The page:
Charting the practical dimensions of understaffing from a managerial perspective: everyday consequences of the UK’s sonographer shortage

Waring, Lorelei, Miller, Paul K. ORCID logo ORCID: , Sloane, Charles ORCID logo ORCID: and Bolton, Gareth ORCID logo ORCID: (2018) Charting the practical dimensions of understaffing from a managerial perspective: everyday consequences of the UK’s sonographer shortage. In: UK Radiological and Radiation Oncology Congress: Disease and Diversity, 2-4 July 2018, ACC Liverpool, UK. (Unpublished)

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Background: The Society and College of Radiographers reports that by 2014, 18.1% of UK ultrasound vacancies remained unfilled, a substantial rise from the 10.9% reported in 2011, and the 10.1% reported in 2009.[1,2] Indeed by 2013, the UK government’s Migration Advisory Committee had listed sonography as an official ‘shortage specialty’.[3,4] The research reported herein is designed to lend qualitative depth to our current understanding of the “coal-face” situation in the UK’s ultrasound units from the perspective of their managers.

Methods: Using a Straussian model of Grounded Theory,[5,6] extended accounts provided by N=20 ultrasound department leads in public (n=17) and private (n=3) units were analysed.

Results: Three global themes emerged from the analysis. The first addresses how a lack of staff in the broader economy has created a migratory system that works chiefly to the advantage of the most junior and the most senior clinicians, often leaving mid-career professionals in a borderline impossible situation. The second highlights how the knowledge economy in many departments is being stymied by early retirement and late-career migration, rendering questions about how advanced expertise in ultrasound might be obtained and sustained by the remaining experienced clinicians. The third underscores how it is often workplace instability, rather than simple short staffing, that is most damaging to staff morale, planning capacity and clinical self-efficacy.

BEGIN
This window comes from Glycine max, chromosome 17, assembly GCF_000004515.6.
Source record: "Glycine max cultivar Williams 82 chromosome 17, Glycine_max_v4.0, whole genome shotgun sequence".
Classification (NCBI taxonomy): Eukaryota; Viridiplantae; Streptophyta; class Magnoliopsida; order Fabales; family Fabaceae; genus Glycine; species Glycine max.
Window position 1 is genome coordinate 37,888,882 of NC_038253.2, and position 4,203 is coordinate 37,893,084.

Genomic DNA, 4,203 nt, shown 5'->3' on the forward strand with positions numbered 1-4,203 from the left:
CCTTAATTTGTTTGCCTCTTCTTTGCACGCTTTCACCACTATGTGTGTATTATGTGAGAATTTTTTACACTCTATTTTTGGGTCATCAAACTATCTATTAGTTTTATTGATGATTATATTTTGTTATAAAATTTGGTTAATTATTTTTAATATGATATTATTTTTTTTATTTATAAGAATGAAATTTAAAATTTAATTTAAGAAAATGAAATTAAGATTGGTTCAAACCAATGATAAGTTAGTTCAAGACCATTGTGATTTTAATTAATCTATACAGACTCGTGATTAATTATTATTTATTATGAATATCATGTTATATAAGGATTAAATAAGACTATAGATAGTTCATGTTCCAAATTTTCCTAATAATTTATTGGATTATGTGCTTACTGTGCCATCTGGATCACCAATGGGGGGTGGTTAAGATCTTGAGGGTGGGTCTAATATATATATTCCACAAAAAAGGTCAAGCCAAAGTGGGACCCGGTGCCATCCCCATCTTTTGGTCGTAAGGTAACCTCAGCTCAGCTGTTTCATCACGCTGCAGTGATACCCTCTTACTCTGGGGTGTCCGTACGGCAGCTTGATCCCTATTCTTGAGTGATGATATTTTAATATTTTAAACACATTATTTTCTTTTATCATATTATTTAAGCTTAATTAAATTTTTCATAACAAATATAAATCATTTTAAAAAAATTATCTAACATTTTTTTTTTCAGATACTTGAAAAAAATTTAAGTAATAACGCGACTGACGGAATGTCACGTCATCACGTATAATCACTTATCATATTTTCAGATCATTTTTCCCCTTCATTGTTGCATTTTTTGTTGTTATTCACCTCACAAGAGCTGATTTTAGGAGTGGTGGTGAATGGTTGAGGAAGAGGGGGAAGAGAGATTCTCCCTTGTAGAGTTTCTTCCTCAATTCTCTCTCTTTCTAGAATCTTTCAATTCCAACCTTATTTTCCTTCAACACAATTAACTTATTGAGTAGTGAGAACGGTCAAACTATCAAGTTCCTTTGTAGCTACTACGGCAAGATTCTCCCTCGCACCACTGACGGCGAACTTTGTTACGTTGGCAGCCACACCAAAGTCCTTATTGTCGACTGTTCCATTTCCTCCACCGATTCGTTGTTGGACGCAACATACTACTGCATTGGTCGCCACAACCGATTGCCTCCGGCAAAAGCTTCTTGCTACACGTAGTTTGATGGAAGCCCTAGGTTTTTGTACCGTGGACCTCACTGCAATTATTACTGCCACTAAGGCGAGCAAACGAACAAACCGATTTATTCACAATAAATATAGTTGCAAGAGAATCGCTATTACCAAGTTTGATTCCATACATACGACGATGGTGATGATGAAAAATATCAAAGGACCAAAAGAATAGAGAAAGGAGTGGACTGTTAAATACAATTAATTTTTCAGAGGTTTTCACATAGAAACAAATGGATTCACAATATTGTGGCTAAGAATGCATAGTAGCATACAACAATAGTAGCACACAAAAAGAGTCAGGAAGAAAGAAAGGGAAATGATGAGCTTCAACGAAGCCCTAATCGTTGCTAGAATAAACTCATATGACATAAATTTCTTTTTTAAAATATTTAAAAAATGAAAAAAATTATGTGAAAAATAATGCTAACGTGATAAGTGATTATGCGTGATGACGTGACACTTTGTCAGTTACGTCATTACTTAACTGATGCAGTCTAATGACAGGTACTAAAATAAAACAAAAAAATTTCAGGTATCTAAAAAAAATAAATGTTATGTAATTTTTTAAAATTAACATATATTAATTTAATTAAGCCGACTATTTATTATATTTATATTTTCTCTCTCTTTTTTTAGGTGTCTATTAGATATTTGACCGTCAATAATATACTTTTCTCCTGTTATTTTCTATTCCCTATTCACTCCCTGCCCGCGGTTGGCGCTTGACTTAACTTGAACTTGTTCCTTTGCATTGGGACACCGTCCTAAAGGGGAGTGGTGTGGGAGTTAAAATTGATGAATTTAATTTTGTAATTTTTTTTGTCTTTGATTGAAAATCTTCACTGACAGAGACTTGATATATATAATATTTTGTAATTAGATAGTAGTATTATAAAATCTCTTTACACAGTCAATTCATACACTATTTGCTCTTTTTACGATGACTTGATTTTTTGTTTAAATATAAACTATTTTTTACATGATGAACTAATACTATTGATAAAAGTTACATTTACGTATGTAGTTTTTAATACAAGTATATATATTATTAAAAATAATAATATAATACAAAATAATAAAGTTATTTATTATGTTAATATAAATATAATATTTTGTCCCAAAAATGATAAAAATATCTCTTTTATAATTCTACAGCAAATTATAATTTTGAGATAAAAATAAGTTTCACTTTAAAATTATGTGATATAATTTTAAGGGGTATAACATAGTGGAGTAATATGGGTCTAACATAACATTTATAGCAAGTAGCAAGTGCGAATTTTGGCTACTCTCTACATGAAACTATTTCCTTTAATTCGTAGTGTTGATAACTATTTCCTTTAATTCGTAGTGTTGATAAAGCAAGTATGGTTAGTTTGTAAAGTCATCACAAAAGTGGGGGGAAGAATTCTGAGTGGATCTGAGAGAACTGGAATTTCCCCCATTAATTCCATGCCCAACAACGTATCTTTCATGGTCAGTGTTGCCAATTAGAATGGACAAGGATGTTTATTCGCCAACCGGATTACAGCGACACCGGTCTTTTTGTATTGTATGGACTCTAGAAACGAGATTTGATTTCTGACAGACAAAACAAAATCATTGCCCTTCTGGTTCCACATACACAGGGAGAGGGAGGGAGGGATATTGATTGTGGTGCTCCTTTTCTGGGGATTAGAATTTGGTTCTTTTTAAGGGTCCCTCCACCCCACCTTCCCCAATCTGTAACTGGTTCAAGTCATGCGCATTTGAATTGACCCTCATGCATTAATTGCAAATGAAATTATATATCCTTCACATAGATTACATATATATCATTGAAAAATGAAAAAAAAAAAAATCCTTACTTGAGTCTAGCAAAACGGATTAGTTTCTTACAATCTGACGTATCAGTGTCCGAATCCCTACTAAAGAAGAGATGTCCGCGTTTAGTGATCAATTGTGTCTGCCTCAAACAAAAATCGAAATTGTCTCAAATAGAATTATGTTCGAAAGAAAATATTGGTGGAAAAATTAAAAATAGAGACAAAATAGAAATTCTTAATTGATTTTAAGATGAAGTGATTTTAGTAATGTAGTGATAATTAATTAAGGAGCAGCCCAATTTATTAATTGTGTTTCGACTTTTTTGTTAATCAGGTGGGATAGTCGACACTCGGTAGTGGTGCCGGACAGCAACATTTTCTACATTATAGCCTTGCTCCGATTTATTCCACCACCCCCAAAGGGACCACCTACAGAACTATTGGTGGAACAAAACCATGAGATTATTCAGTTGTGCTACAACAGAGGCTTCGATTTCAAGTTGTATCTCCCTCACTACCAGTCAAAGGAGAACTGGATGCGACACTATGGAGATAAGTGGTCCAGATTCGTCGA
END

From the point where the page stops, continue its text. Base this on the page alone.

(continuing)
Conclusions: This work ideally opens up debates on some largely undiscussed practical contingencies of the sonographer shortage, and can help ground future deductive research in the real-world experience of key actors.

1. Society and College of Radiographers. Sonographer workforce survey analysis. SCoR; 2014.
2. Society and College of Radiographers. Developing and growing the sonographer workforce: Education and training needs. SCoR; 2009.
3. Migration Advisory Committee. Skilled shortage sensible: Full review of the recommended shortage occupation lists for the UK and Scotland, a sunset clause and the creative occupations. 2013.
4. Parker PC, Harrison G. Educating the future sonographic workforce: Membership survey report from the British Medical Ultrasound Society. Ultrasound 2015;23:231-241.
5. Sloane C, Miller PK. Informing radiography curriculum development: The views of UK radiology service managers concerning the ‘fitness for purpose’ of recent diagnostic radiography graduates. Radiography 2017;23:S16-S22.
6. Charmaz, K., Grounded Theory, in: Smith, J.A., ed., Qualitative Psychology: A Practical Guide to Methods, Sage, London, 2008, 81-110.

Item Type: Conference or Workshop Item (Poster)
Departments: Academic Departments > Medical & Sport Sciences (MSS) > Health and Medical Sciences
Depositing User: Paul Miller
Date Deposited: 07 Feb 2018 14:15
Last Modified: 12 Jan 2024 19:18


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